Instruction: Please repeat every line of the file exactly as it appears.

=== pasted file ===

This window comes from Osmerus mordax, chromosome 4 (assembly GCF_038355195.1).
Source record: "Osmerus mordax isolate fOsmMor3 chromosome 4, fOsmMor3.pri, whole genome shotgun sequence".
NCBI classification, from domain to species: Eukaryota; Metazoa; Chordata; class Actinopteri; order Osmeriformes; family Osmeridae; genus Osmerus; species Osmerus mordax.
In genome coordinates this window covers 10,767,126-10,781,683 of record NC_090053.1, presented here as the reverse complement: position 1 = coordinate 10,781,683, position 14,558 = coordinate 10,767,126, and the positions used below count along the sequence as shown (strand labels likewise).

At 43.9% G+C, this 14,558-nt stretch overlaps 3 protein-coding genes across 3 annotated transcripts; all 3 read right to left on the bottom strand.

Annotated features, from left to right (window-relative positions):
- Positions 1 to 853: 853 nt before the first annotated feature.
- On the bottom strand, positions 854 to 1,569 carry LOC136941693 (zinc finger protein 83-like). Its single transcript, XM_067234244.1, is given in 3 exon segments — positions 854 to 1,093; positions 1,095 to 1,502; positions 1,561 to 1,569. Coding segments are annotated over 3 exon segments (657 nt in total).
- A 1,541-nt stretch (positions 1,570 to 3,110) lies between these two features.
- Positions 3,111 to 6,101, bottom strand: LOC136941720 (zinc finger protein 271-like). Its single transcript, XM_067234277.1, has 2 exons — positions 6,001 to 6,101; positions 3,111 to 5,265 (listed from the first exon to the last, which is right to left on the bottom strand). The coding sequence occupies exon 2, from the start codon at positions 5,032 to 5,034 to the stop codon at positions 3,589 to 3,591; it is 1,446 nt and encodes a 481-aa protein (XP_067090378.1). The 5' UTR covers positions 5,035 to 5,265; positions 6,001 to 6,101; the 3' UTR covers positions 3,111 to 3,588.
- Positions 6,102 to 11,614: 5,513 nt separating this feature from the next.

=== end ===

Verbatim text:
This window comes from Osmerus mordax, chromosome 4 (assembly GCF_038355195.1).
Source record: "Osmerus mordax isolate fOsmMor3 chromosome 4, fOsmMor3.pri, whole genome shotgun sequence".
NCBI classification, from domain to species: Eukaryota; Metazoa; Chordata; class Actinopteri; order Osmeriformes; family Osmeridae; genus Osmerus; species Osmerus mordax.
In genome coordinates this window covers 10,767,126-10,781,683 of record NC_090053.1, presented here as the reverse complement: position 1 = coordinate 10,781,683, position 14,558 = coordinate 10,767,126, and the positions used below count along the sequence as shown (strand labels likewise).

At 43.9% G+C, this 14,558-nt stretch overlaps 3 protein-coding genes across 3 annotated transcripts; all 3 read right to left on the bottom strand.

Annotated features, from left to right (window-relative positions):
- Positions 1 to 853: 853 nt before the first annotated feature.
- On the bottom strand, positions 854 to 1,569 carry LOC136941693 (zinc finger protein 83-like). Its single transcript, XM_067234244.1, is given in 3 exon segments — positions 854 to 1,093; positions 1,095 to 1,502; positions 1,561 to 1,569. Coding segments are annotated over 3 exon segments (657 nt in total).
- A 1,541-nt stretch (positions 1,570 to 3,110) lies between these two features.
- Positions 3,111 to 6,101, bottom strand: LOC136941720 (zinc finger protein 271-like). Its single transcript, XM_067234277.1, has 2 exons — positions 6,001 to 6,101; positions 3,111 to 5,265 (listed from the first exon to the last, which is right to left on the bottom strand). The coding sequence occupies exon 2, from the start codon at positions 5,032 to 5,034 to the stop codon at positions 3,589 to 3,591; it is 1,446 nt and encodes a 481-aa protein (XP_067090378.1). The 5' UTR covers positions 5,035 to 5,265; positions 6,001 to 6,101; the 3' UTR covers positions 3,111 to 3,588.
- Positions 6,102 to 11,614: 5,513 nt separating this feature from the next.